Many who stopped to take a look at the Spark on its roadshows across Haryana thought it was the Tata Nano, the Rs1 lakh car Tata Motors expects to launch in March, says Jitendra Kaushish, a sales executive at automobile dealership Dyanamic Motors.
GM’s Detroit-based rival Ford Motor Co. is expected to launch a small car in 2010 and brand recognition is expected to play a key role as the two US manufacturers compete with themselves and other, more established car makers for a larger market share. GM is aiming for a 10% market share in India, up from 3.8% in the first half of this fiscal.
“People in small towns are not so savvy about buying cars and depend a lot on word of mouth,” says Praveen Kapoor, the branch manager of ICICI Bank Ltd in Naraingargh.
The bank opened for business in March and Kapoor says that it’s seen fixed deposits and other investments grow quickly. He declined to discuss numbers.
A large non-resident Indian (NRI) community calls Naraingarh home and their remittances have pushed up the town’s purchasing power significantly over the years. Several sport utility vehicles, or SUVs, passed by during the two-hour GM roadshow.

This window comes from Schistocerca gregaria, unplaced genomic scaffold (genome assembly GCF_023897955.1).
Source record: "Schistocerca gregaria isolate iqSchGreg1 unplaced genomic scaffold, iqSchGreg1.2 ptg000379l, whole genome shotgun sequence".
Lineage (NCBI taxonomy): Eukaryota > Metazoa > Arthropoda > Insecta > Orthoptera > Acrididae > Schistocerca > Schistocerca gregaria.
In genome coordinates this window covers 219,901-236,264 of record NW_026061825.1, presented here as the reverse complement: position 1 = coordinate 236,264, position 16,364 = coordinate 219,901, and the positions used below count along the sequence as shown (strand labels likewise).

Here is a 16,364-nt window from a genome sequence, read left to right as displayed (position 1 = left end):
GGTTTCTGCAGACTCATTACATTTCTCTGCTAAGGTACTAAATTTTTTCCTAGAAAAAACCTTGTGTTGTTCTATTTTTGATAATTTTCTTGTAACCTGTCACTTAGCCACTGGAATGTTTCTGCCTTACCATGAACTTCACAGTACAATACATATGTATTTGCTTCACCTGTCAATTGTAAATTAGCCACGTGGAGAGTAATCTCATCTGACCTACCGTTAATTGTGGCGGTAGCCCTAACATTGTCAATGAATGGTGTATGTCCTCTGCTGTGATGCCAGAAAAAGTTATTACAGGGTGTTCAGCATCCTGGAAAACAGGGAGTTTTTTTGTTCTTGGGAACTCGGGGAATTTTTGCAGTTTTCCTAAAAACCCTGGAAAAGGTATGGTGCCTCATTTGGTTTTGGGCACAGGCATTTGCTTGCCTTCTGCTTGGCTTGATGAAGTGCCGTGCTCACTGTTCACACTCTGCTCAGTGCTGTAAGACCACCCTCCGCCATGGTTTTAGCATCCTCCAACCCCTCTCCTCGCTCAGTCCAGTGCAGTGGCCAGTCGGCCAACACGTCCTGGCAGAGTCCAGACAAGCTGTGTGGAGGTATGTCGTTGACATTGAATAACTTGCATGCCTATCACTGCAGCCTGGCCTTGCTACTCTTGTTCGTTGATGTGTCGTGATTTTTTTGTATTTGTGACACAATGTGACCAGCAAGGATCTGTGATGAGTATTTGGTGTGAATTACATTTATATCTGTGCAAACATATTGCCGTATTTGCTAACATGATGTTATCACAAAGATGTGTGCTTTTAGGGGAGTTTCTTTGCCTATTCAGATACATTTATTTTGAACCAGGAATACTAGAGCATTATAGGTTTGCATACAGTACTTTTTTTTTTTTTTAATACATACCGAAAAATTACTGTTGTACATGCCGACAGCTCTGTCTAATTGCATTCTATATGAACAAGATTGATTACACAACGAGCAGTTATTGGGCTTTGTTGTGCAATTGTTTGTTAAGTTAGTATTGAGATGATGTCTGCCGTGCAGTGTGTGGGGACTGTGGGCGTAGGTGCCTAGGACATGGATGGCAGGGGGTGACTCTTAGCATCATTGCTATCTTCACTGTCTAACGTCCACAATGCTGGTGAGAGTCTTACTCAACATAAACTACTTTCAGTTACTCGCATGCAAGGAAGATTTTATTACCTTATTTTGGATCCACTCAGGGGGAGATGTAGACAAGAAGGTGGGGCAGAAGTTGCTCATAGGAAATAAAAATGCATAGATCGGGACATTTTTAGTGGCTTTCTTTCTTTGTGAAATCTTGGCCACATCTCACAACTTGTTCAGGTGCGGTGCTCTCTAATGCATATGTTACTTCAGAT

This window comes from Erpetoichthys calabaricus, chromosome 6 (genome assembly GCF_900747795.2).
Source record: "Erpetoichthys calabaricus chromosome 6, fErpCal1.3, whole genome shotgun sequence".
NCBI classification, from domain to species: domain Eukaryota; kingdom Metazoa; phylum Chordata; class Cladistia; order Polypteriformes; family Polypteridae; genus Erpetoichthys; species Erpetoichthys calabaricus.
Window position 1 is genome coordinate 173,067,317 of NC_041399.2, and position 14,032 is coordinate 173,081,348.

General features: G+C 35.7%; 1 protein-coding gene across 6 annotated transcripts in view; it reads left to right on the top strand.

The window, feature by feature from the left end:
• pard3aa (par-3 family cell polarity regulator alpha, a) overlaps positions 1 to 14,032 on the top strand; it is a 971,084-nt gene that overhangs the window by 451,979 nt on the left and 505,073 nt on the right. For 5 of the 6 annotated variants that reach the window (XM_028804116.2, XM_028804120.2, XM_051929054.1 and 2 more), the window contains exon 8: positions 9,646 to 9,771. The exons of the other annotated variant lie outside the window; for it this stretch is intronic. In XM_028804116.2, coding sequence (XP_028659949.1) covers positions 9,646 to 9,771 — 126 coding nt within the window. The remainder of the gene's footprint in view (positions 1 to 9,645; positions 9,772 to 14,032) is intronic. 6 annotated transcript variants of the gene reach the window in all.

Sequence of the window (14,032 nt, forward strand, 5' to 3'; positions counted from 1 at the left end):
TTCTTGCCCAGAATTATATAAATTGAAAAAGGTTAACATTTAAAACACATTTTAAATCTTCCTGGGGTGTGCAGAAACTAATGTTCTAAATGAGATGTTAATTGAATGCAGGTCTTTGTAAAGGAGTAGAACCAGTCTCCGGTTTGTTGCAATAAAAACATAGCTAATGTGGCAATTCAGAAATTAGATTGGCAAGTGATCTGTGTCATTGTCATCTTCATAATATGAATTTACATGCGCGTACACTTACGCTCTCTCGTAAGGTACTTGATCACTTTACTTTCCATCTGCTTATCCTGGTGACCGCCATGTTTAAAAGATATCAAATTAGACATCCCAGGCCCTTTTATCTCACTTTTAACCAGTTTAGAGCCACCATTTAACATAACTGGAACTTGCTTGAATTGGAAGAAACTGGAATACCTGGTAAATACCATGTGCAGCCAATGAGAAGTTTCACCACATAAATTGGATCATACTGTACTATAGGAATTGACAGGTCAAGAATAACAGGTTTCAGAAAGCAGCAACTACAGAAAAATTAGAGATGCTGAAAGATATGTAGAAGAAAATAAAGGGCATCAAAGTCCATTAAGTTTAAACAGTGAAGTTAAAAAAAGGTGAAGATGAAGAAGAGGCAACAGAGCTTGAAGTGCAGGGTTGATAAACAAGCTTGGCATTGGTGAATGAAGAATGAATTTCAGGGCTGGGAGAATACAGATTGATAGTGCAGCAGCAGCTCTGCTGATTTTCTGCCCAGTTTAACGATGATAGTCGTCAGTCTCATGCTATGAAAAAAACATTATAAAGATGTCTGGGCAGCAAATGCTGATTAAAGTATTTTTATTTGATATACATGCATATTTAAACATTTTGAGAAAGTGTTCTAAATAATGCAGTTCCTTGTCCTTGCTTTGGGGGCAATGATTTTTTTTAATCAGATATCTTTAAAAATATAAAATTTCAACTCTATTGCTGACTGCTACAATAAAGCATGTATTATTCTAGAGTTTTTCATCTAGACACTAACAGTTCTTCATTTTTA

Taking the fight to rivals
For GM, the tie-up with RC&M is a cost-effective way of getting a toehold in rural markets. Priya Monga, business head at RC&M, says the total cost of the marketing campaign spread over nine states is Rs1 crore.
The company zeroed in on areas with Maruti and Hyundai dealerships and plans to focus on them in the first stage. “A hundred spot bookings have been received from these towns so far,” she says.
At Naraingarh, the roadshow begins once a hundred-odd people have gathered. First, GM is introduced as a company whose cars are sold in 200 countries.
People are reminded of the Tavera, the multi-utility vehicle which is the only GM brand they seem to have heard of. Once the Tavera and Spark are connected to the same company, interest levels perk up.